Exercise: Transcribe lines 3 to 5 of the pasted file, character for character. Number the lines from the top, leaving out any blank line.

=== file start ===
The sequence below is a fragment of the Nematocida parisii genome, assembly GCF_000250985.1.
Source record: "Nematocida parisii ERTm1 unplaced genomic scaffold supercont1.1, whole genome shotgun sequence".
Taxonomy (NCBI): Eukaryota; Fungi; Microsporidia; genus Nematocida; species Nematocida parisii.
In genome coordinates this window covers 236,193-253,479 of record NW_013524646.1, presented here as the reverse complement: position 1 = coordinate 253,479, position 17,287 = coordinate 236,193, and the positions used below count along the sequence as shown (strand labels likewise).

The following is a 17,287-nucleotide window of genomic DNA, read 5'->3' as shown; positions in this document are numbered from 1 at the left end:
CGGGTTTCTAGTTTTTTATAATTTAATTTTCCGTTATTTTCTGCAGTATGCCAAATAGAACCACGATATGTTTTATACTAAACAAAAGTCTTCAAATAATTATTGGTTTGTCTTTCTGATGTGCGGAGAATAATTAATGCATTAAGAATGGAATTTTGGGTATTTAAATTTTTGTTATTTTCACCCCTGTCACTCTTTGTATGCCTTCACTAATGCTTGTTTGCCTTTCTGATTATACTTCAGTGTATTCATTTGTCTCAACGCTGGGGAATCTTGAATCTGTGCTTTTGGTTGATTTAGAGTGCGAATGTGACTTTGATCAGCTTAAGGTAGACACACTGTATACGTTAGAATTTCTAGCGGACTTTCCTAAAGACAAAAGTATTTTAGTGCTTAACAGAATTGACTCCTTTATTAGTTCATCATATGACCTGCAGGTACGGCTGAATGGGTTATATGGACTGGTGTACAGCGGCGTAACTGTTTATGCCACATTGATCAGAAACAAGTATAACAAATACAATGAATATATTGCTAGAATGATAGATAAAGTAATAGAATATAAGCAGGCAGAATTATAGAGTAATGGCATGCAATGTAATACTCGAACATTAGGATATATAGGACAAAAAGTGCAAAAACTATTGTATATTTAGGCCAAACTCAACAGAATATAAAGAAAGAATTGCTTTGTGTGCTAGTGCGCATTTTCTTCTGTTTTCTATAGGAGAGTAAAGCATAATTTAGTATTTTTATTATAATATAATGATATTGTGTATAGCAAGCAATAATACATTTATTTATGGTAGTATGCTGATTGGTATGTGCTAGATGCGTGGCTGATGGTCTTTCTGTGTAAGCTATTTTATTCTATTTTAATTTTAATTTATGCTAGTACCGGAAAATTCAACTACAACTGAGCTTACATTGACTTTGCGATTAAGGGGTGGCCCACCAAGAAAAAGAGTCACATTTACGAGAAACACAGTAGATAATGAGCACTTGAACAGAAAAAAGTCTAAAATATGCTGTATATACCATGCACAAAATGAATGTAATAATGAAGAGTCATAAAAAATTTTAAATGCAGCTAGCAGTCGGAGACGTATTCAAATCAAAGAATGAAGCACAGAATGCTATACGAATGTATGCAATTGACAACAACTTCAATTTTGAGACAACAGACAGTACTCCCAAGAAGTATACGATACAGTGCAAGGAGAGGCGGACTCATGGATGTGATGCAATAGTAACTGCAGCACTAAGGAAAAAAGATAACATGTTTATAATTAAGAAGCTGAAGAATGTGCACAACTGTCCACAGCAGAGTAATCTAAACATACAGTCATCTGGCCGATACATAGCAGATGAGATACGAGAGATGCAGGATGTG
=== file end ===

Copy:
Taxonomy (NCBI): Eukaryota; Fungi; Microsporidia; genus Nematocida; species Nematocida parisii.
In genome coordinates this window covers 236,193-253,479 of record NW_013524646.1, presented here as the reverse complement: position 1 = coordinate 253,479, position 17,287 = coordinate 236,193, and the positions used below count along the sequence as shown (strand labels likewise).

The following is a 17,287-nucleotide window of genomic DNA, read 5'->3' as shown; positions in this document are numbered from 1 at the left end: